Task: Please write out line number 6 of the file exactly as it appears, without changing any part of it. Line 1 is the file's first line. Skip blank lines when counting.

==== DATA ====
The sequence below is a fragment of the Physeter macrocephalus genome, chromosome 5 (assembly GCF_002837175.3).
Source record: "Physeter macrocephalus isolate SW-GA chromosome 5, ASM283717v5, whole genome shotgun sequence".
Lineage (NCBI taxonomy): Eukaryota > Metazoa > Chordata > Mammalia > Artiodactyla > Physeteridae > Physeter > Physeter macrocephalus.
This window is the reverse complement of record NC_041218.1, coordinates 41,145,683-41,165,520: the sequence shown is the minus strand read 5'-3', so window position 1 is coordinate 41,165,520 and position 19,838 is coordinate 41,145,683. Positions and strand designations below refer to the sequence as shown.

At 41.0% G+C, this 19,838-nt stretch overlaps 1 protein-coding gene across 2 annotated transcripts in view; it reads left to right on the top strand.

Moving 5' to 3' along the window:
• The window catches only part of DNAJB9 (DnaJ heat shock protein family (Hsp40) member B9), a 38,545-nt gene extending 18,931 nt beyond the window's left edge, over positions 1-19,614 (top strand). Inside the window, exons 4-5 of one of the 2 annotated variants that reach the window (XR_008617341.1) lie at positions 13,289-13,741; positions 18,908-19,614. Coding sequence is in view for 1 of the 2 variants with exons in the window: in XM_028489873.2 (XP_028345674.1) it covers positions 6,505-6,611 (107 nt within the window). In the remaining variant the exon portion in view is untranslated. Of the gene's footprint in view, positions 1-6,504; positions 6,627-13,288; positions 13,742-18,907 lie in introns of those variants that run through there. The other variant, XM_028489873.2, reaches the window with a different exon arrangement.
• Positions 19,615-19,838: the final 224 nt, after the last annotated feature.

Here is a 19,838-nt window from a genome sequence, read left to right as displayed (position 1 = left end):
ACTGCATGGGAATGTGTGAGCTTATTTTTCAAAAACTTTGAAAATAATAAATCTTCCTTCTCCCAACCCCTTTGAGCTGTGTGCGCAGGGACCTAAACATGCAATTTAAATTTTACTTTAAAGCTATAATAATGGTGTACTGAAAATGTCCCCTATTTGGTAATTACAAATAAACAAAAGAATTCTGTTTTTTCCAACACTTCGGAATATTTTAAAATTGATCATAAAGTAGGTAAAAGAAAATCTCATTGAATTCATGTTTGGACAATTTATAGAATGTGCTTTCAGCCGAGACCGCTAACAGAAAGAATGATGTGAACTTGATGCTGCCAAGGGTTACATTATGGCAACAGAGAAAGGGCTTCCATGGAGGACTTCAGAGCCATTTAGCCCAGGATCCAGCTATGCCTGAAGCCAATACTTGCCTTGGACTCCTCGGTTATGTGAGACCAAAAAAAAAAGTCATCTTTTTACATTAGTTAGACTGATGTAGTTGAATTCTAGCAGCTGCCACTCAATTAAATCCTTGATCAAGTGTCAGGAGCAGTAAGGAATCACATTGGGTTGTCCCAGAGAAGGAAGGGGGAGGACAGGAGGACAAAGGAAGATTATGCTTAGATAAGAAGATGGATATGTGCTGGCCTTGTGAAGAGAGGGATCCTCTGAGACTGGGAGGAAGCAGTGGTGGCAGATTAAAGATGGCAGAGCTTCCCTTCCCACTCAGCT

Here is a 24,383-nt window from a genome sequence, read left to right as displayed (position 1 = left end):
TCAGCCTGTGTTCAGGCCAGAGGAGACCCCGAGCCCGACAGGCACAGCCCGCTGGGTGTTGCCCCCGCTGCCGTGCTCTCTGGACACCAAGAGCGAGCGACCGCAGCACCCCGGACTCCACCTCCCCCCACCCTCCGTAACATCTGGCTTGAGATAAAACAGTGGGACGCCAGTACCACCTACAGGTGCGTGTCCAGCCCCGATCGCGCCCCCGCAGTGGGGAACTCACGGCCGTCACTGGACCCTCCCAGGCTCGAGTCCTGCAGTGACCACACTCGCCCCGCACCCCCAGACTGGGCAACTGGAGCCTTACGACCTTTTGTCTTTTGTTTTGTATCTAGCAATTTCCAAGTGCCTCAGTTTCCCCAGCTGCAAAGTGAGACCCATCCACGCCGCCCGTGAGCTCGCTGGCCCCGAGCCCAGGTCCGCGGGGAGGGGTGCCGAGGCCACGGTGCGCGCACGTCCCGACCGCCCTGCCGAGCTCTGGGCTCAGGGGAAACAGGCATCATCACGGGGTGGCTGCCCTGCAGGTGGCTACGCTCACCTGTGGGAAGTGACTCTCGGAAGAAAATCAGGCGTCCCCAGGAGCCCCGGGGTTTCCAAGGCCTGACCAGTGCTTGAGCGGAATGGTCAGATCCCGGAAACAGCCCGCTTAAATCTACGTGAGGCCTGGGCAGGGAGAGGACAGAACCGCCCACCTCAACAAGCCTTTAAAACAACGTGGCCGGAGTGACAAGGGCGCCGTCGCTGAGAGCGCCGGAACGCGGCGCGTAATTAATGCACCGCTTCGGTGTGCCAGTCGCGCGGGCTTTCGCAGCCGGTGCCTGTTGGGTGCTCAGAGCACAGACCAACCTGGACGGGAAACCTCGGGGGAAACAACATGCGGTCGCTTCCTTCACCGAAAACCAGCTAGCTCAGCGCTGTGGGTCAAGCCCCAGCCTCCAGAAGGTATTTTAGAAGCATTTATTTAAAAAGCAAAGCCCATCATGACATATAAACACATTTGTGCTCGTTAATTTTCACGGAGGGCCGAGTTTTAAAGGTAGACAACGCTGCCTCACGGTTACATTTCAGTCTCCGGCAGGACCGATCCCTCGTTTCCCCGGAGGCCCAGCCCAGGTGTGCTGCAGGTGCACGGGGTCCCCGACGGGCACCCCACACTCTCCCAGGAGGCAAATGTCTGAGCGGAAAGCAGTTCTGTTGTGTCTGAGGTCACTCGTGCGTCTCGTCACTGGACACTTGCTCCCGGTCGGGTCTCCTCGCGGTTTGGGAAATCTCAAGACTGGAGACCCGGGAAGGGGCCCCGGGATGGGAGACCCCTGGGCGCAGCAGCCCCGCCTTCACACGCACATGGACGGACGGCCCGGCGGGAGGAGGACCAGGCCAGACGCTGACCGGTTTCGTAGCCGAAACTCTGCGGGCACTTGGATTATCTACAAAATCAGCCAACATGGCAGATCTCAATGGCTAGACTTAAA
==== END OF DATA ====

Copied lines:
Moving 5' to 3' along the window: